03-15-13 | Blog Post
There’s a giant “Help Wanted” sign hanging at the Michigan border.
When 2010 census numbers were released, Michigan was the only state in the country to have lost population over the previous decade. Why? Mainly because, thanks to the auto industry’s troubles and the Great Recession, Michigan had lost nearly 20 percent of its jobs over the same timeframe.
Things are turning around. The state added 47,300 jobs in 2012 and University of Michigan economists expect a similar number in 2013.
According to census figures released Thursday morning, the state’s overall population rose in 2012 … the first time it has increased since 2004.
Still, there’s a labor shortage.
Veteran Michigan business reporter Rick Haglund reports that shortage appears to be most pronounced in manufacturing, but that other industries – including IT – are having trouble finding the right fit for their open positions.
Michigan’s high-tech job growth rate of 6.9 percent in 2013 was the third highest in the nation. The Detroit area alone has approximately 1,100 high-tech job listings daily on Dice.com, making it the fifth-fastest growing tech city in the nation.
With an unemployment rate of 8.9 percent, the state has the population to fill its open jobs. (In fact, filling the more than 63,000 positions listed on the state’s online portal, mitalent.org, would reduce the unemployment rate to 7.4 percent.) At issue is a disconnect between the type of jobs available and the current skill set of the Michigan workforce.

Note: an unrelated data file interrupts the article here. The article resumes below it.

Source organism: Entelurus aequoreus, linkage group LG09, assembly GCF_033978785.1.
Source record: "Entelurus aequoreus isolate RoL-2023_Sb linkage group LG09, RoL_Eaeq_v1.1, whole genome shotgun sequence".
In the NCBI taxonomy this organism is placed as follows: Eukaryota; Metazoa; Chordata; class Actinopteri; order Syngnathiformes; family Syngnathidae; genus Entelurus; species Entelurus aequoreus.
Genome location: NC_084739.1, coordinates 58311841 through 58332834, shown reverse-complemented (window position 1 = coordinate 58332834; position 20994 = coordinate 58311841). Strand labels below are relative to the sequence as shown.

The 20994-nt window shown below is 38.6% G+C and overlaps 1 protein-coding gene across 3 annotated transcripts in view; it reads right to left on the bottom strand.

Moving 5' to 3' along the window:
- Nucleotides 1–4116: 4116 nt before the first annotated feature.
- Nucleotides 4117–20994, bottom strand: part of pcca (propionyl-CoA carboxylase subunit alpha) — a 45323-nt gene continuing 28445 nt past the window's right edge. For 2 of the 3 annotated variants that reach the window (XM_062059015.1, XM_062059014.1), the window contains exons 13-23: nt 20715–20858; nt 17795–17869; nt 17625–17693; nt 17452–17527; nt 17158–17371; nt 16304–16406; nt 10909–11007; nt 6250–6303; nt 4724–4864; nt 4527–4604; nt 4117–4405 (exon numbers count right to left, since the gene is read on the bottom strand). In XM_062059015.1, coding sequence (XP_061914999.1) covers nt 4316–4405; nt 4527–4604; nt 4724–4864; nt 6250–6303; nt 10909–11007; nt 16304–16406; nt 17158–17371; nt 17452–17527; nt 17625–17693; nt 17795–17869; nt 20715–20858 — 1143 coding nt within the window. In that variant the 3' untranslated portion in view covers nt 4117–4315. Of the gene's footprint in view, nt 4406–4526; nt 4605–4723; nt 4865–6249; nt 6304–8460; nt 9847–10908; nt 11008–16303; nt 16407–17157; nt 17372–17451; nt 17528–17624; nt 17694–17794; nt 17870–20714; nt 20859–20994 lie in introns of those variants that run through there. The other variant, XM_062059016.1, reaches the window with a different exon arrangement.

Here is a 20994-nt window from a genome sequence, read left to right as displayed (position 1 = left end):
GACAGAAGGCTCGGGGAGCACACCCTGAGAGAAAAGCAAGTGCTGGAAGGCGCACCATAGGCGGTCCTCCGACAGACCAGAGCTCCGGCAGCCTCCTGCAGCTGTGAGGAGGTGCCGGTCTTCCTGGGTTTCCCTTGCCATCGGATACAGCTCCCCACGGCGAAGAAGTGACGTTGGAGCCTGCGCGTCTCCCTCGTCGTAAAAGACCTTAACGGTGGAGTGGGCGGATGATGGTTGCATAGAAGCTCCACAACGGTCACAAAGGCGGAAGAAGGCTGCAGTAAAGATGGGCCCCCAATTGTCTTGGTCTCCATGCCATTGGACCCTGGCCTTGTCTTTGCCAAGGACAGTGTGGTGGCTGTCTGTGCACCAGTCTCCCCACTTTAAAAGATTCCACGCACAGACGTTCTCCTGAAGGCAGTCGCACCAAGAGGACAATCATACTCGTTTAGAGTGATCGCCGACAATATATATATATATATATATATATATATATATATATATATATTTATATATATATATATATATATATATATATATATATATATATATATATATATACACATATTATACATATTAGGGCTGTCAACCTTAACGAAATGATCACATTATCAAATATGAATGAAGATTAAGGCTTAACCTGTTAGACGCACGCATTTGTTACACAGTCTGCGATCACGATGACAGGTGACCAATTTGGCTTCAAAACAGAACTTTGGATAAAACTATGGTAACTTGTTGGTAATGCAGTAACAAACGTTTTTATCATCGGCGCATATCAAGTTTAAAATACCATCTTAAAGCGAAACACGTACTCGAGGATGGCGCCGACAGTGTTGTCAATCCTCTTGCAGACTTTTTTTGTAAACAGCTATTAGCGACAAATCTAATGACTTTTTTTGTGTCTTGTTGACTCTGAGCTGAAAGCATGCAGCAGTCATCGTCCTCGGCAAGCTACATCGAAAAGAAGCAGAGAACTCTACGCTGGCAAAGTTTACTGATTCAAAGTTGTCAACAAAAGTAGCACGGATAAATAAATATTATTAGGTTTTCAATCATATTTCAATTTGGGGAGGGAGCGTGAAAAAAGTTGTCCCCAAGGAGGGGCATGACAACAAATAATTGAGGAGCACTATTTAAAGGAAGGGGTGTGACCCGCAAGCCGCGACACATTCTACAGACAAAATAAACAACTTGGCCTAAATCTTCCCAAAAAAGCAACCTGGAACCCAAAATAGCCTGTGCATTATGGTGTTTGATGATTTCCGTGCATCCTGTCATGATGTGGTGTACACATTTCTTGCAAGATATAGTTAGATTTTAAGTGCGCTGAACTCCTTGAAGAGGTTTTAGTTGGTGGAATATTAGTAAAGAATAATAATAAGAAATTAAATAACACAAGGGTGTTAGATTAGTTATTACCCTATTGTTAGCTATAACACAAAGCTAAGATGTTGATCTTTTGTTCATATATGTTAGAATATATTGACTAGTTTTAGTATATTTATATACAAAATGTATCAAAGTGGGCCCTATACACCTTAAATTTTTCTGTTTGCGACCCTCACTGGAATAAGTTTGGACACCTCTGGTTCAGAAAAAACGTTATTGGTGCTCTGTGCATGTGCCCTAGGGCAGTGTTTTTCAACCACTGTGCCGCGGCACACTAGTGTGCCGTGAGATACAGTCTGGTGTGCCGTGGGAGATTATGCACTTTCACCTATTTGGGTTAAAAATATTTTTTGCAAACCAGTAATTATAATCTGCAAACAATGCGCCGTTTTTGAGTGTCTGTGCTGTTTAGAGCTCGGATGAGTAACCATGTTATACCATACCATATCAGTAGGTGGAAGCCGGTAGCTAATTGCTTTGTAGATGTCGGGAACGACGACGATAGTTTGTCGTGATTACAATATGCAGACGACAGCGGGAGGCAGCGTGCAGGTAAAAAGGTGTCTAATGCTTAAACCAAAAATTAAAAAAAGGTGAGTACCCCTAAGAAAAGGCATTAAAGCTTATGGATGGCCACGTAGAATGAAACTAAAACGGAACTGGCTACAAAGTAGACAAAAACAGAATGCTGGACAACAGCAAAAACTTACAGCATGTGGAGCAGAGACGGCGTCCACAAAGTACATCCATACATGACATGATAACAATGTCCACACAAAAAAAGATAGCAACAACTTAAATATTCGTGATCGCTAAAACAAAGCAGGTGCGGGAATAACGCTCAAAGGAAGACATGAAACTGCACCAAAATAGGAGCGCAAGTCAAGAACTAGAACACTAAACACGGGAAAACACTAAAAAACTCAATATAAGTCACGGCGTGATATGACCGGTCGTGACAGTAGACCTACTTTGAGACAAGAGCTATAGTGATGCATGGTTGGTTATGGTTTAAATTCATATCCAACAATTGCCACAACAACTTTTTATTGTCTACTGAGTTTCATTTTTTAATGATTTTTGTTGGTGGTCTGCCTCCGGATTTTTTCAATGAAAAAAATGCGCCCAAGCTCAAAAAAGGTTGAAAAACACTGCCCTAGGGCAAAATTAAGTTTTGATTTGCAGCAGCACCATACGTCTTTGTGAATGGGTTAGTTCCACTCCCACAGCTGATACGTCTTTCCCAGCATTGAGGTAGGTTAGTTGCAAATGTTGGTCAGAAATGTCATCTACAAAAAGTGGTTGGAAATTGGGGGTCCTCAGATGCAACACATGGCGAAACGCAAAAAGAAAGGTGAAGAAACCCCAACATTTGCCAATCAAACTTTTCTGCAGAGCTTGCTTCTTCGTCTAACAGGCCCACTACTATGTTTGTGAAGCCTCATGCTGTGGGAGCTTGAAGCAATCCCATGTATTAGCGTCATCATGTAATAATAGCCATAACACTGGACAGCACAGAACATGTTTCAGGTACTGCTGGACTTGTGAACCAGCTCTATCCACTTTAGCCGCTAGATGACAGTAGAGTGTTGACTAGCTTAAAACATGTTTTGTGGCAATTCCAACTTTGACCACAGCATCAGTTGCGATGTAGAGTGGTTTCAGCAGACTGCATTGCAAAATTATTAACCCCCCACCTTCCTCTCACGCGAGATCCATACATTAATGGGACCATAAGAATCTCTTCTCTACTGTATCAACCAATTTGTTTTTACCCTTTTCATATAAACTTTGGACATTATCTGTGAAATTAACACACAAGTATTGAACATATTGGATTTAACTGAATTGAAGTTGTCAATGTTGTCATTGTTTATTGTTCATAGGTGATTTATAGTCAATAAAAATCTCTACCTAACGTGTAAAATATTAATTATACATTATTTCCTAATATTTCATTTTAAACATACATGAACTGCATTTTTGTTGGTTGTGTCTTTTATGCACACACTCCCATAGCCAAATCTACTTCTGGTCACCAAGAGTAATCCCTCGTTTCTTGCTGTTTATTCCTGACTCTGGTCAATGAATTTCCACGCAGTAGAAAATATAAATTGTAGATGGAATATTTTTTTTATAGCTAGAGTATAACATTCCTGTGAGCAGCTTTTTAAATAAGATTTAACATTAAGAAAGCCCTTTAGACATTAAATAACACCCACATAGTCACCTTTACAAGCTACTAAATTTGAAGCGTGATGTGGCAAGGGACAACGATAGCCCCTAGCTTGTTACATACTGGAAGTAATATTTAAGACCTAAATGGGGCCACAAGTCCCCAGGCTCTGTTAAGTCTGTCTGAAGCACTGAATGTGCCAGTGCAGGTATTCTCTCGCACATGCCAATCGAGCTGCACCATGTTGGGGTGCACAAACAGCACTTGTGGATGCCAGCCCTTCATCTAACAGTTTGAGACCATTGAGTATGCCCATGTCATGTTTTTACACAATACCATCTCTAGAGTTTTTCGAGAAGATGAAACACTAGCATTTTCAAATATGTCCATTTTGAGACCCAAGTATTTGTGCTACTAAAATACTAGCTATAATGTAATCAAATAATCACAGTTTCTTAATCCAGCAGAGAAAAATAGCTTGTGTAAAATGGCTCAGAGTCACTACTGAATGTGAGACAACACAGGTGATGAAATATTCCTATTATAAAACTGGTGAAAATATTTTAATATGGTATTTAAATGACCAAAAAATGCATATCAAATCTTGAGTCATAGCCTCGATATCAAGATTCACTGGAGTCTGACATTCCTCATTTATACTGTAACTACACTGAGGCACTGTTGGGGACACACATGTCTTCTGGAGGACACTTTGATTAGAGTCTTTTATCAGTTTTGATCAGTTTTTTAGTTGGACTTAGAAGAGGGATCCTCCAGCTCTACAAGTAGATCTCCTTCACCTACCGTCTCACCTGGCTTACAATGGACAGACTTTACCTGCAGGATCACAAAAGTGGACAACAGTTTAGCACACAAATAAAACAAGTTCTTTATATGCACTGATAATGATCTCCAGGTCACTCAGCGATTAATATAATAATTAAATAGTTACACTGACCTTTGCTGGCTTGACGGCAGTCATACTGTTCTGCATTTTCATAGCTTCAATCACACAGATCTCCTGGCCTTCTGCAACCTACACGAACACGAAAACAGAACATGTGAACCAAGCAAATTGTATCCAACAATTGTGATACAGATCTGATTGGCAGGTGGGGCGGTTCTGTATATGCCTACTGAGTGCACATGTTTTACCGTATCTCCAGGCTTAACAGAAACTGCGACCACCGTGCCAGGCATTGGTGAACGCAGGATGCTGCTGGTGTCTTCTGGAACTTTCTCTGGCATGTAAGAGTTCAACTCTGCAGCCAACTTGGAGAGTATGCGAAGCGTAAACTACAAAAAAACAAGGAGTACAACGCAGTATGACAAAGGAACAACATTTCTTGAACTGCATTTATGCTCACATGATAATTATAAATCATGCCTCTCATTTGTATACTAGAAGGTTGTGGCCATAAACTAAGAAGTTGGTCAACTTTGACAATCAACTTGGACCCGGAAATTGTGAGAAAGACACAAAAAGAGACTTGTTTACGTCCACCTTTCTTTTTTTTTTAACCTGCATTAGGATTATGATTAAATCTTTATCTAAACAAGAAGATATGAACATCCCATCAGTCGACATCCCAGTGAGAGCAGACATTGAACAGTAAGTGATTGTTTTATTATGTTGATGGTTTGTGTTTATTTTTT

The state is working to fix the problem, creating opportunities to re-train current residents and unveiling programs like MichAGAIN, which promotes career opportunities to lure young talent back to Michigan.
Online Tech co-CEOs Yan Ness and Mike Klein will be part of another attempt at a solution. They have been invited to take part in the 2013 Governor’s Economic Summit in Detroit on March 18-19 to collaborate with other state leaders to create solutions to Michigan’s employer talent needs.
Business leaders will be grouped by region and industry for brainstorming sessions.
“This is a working summit,” Michigan Governor Rick Snyder told MLive.com. “This isn’t just a summit where you come and listen to a bunch of speakers, have lunch and leave. We help set the stage with some general framework, but then a lot of hard work goes on to come out with real output and real product in terms of saying ‘This is what the private sector needs.'”